Editor’s Introduction1
  1. What was once the "received view" of scientific theories, which emphasized the representation of scientific theories as a logically closed set of sentences (usually in a first-order language), has given way to a "semantic" or "structuralist" view, expounded in different versions by Patrick Suppes, Joseph D. Sneed, Fredrick Suppe, Bas Van Fraassen, and others. But what exactly is the difference between these two ways of understanding theories? And what exactly was wrong with or lacking in the older view?
  2. In his contribution Richard Grandy argues that the proponents of the semantic view are offering not so much a new account of theories per se as a new account of the epistemology and application of theories.


COMMENT: Part II - Thories and Explanations




In-Page Footnotes ("Grandy (Richard) - Theories of Theories: A View from Cognitive Science")

Footnote 1: Taken from "Earman (John) - Inference, Explanation and Other Philosophical Frustrations: Introduction".



"Sneed (Joseph D.) - Procedural Syntax for Theory Elements"

Source: Earman (John), Ed. - Inference, Explanation and Other Philosophical Frustrations


Editor’s Introduction1
  1. In his contribution Sneed responds to critics who charge that the semantic-structuralist reconstructions of theories are inadequate because they fail to provide syntactic representations of crucial items.
  2. By providing syntactic formulations of "lawlikeness," "theoretical concepts," and "constraints," Sneed paves the way for a reconciliation of the old and new views of theories, and at the same time he opens up a new avenue of research by connecting his structuralist account with previous work on data bases.


COMMENT: Part II - Thories and Explanations




In-Page Footnotes ("Sneed (Joseph D.) - Procedural Syntax for Theory Elements")

Footnote 1: Taken from "Earman (John) - Inference, Explanation and Other Philosophical Frustrations: Introduction".



"Putnam (Hilary) - Why Functionalism Didn't Work"

Source: Earman (John), Ed. - Inference, Explanation and Other Philosophical Frustrations


Editor’s Introduction1
  1. In his contribution Hilary Putnam explains why he has abandoned a view he helped to articulate and popularize — the computational or functional characterization of the mental. He continues to hold that mental states cannot be straightforwardly identified with physical states of the brain. But he now proposes to turn the tables on his former self by extending his own arguments, previously deployed to show that "software" is more important than "hardware," to show that mental states are not straightforwardly identical with computational states of the brain.
  2. What does Putnam propose as a replacement for functionalism? Some hints are to be found in the present paper and in his book "Putnam (Hilary) - Representation and Reality" (1988), but for a complete answer the reader will have to stay tuned for further developments.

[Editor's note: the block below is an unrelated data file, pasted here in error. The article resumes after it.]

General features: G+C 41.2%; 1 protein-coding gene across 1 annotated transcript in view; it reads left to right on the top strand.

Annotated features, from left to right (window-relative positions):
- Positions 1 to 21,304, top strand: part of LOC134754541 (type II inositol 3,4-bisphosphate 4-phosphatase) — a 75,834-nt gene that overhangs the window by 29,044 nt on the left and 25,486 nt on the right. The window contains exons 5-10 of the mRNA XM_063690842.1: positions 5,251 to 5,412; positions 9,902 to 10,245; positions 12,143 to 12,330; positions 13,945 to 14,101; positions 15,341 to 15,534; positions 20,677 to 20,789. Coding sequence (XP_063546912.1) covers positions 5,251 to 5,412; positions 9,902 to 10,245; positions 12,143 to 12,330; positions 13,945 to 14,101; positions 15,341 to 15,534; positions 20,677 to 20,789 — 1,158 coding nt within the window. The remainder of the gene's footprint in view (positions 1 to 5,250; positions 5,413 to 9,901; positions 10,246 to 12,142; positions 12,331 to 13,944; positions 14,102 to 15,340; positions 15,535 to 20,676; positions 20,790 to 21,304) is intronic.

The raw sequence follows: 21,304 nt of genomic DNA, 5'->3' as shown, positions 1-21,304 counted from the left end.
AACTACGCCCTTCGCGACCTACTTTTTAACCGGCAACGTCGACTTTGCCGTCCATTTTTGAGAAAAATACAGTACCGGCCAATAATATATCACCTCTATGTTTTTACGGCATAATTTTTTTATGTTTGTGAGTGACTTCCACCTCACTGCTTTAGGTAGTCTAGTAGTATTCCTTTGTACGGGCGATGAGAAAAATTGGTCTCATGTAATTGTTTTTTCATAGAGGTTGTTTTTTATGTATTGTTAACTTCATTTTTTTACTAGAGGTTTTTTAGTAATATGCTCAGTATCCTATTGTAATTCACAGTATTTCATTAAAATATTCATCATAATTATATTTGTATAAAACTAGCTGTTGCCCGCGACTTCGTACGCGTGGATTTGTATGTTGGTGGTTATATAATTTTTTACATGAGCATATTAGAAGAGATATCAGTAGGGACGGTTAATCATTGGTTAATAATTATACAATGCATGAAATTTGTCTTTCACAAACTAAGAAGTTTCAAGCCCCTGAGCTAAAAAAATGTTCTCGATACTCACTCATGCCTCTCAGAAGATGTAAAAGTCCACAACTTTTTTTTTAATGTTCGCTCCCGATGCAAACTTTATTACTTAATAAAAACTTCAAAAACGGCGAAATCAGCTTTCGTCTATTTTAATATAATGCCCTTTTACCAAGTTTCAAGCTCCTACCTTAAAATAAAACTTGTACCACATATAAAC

COMMENT:
  • Part II - Thories and Explanations
  • Soft copy obtained from UC Press E-Books Collection, 1982-2004




In-Page Footnotes ("Putnam (Hilary) - Why Functionalism Didn't Work")

Footnote 1: Taken from "Earman (John) - Inference, Explanation and Other Philosophical Frustrations: Introduction".



"Field (Hartry) - Physicalism"

Source: Earman (John), Ed. - Inference, Explanation and Other Philosophical Frustrations


Editor’s Introduction1
  1. Hartry Field is more sanguine about another2 major "ism" — physicalism. He tries to chart a course between the Scylla of formulating the doctrine in such a strong form as to make it wholly implausible and the Charybdis of making it so weak as to have no methodological bite.
  2. The form of physicalism that Field takes to be worthy of respect is along the lines of reductionism, asserting (very roughly) that all good explanation must be reducible to physical explanation. He argues that weaker versions of physicalism, such as supervenience, that lack the explanatory requirement founder on the Charybdis. What remains to be specified to make physicalism a definite thesis is the reduction base: what are the considerations in virtue of which a science or a theory is properly classified as being part of physics?


COMMENT: Part II - Thories and Explanations




In-Page Footnotes ("Field (Hartry) - Physicalism")

Footnote 1: Taken from "Earman (John) - Inference, Explanation and Other Philosophical Frustrations: Introduction".

Footnote 2: The other was Functionalism, in "Putnam (Hilary) - Why Functionalism Didn't Work".